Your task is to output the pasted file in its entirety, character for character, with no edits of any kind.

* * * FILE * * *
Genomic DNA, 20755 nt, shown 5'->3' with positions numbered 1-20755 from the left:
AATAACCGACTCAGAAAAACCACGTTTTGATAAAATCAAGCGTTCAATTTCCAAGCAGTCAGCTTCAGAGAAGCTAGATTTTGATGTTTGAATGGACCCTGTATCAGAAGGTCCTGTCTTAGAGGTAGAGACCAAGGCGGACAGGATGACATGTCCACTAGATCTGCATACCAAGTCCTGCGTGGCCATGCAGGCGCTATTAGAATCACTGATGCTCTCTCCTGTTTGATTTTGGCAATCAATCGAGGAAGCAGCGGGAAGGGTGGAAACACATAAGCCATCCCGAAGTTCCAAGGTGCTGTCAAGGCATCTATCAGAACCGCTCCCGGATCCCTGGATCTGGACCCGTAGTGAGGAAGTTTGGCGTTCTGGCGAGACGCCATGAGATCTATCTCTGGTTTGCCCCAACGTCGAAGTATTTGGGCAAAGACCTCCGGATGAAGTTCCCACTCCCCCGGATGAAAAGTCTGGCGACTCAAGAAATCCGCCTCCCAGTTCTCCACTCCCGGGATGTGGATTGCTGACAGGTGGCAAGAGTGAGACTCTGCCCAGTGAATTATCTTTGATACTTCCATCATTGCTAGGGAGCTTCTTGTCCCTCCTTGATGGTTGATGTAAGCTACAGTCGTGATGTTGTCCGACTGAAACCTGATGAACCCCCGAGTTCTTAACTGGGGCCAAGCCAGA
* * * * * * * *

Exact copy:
Genomic DNA, 20755 nt, shown 5'->3' with positions numbered 1-20755 from the left:
AATAACCGACTCAGAAAAACCACGTTTTGATAAAATCAAGCGTTCAATTTCCAAGCAGTCAGCTTCAGAGAAGCTAGATTTTGATGTTTGAATGGACCCTGTATCAGAAGGTCCTGTCTTAGAGGTAGAGACCAAGGCGGACAGGATGACATGTCCACTAGATCTGCATACCAAGTCCTGCGTGGCCATGCAGGCGCTATTAGAATCACTGATGCTCTCTCCTGTTTGATTTTGGCAATCAATCGAGGAAGCAGCGGGAAGGGTGGAAACACATAAGCCATCCCGAAGTTCCAAGGTGCTGTCAAGGCATCTATCAGAACCGCTCCCGGATCCCTGGATCTGGACCCGTAGTGAGGAAGTTTGGCGTTCTGGCGAGACGCCATGAGATCTATCTCTGGTTTGCCCCAACGTCGAAGTATTTGGGCAAAGACCTCCGGATGAAGTTCCCACTCCCCCGGATGAAAAGTCTGGCGACTCAAGAAATCCGCCTCCCAGTTCTCCACTCCCGGGATGTGGATTGCTGACAGGTGGCAAGAGTGAGACTCTGCCCAGTGAATTATCTTTGATACTTCCATCATTGCTAGGGAGCTTCTTGTCCCTCCTTGATGGTTGATGTAAGCTACAGTCGTGATGTTGTCCGACTGAAACCTGATGAACCCCCGAGTTCTTAACTGGGGCCAAGCCAGA